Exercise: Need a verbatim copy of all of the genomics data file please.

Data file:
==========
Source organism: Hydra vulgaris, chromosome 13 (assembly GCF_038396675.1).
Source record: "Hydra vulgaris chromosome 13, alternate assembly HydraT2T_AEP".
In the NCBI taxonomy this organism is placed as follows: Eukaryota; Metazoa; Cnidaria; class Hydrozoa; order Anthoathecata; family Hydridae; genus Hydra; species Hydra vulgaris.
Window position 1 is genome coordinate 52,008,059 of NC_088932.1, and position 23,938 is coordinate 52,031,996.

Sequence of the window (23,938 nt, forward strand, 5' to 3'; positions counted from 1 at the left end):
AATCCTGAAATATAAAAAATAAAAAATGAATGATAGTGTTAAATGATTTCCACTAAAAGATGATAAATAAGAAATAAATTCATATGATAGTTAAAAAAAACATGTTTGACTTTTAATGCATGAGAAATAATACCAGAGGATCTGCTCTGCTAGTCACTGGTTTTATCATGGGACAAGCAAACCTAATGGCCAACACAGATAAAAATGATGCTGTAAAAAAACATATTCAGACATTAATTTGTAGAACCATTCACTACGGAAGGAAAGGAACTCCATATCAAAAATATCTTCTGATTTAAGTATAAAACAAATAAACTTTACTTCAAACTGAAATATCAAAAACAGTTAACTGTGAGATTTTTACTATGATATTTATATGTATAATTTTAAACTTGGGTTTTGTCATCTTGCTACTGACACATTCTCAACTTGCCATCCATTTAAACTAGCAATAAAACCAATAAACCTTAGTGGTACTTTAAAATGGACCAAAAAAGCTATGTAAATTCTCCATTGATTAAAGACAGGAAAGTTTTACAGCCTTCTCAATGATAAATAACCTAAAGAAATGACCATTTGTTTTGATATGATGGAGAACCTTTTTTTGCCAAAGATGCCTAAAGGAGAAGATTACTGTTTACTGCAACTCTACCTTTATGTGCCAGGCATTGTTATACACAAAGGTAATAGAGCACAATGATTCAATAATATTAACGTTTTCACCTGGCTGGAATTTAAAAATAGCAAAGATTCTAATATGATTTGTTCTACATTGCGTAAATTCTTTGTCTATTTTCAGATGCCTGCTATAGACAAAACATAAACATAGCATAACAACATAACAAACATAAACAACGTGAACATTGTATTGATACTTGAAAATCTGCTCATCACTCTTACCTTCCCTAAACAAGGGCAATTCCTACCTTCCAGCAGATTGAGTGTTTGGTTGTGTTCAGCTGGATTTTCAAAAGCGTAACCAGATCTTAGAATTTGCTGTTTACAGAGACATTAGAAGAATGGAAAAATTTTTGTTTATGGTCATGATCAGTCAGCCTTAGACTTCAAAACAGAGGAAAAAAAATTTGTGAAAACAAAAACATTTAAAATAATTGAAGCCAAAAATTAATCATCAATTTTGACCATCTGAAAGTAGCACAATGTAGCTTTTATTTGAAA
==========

Source organism: Hydra vulgaris, chromosome 13 (assembly GCF_038396675.1).
Source record: "Hydra vulgaris chromosome 13, alternate assembly HydraT2T_AEP".
In the NCBI taxonomy this organism is placed as follows: Eukaryota; Metazoa; Cnidaria; class Hydrozoa; order Anthoathecata; family Hydridae; genus Hydra; species Hydra vulgaris.
Window position 1 is genome coordinate 52,008,059 of NC_088932.1, and position 23,938 is coordinate 52,031,996.

Sequence of the window (23,938 nt, forward strand, 5' to 3'; positions counted from 1 at the left end):
AATCCTGAAATATAAAAAATAAAAAATGAATGATAGTGTTAAATGATTTCCACTAAAAGATGATAAATAAGAAATAAATTCATATGATAGTTAAAAAAAACATGTTTGACTTTTAATGCATGAGAAATAATACCAGAGGATCTGCTCTGCTAGTCACTGGTTTTATCATGGGACAAGCAAACCTAATGGCCAACACAGATAAAAATGATGCTGTAAAAAAACATATTCAGACATTAATTTGTAGAACCATTCACTACGGAAGGAAAGGAACTCCATATCAAAAATATCTTCTGATTTAAGTATAAAACAAATAAACTTTACTTCAAACTGAAATATCAAAAACAGTTAACTGTGAGATTTTTACTATGATATTTATATGTATAATTTTAAACTTGGGTTTTGTCATCTTGCTACTGACACATTCTCAACTTGCCATCCATTTAAACTAGCAATAAAACCAATAAACCTTAGTGGTACTTTAAAATGGACCAAAAAAGCTATGTAAATTCTCCATTGATTAAAGACAGGAAAGTTTTACAGCCTTCTCAATGATAAATAACCTAAAGAAATGACCATTTGTTTTGATATGATGGAGAACCTTTTTTTGCCAAAGATGCCTAAAGGAGAAGATTACTGTTTACTGCAACTCTACCTTTATGTGCCAGGCATTGTTATACACAAAGGTAATAGAGCACAATGATTCAATAATATTAACGTTTTCACCTGGCTGGAATTTAAAAATAGCAAAGATTCTAATATGATTTGTTCTACATTGCGTAAATTCTTTGTCTATTTTCAGATGCCTGCTATAGACAAAACATAAACATAGCATAACAACATAACAAACATAAACAACGTGAACATTGTATTGATACTTGAAAATCTGCTCATCACTCTTACCTTCCCTAAACAAGGGCAATTCCTACCTTCCAGCAGATTGAGTGTTTGGTTGTGTTCAGCTGGATTTTCAAAAGCGTAACCAGATCTTAGAATTTGCTGTTTACAGAGACATTAGAAGAATGGAAAAATTTTTGTTTATGGTCATGATCAGTCAGCCTTAGACTTCAAAACAGAGGAAAAAAAATTTGTGAAAACAAAAACATTTAAAATAATTGAAGCCAAAAATTAATCATCAATTTTGACCATCTGAAAGTAGCACAATGTAGCTTTTATTTGAAA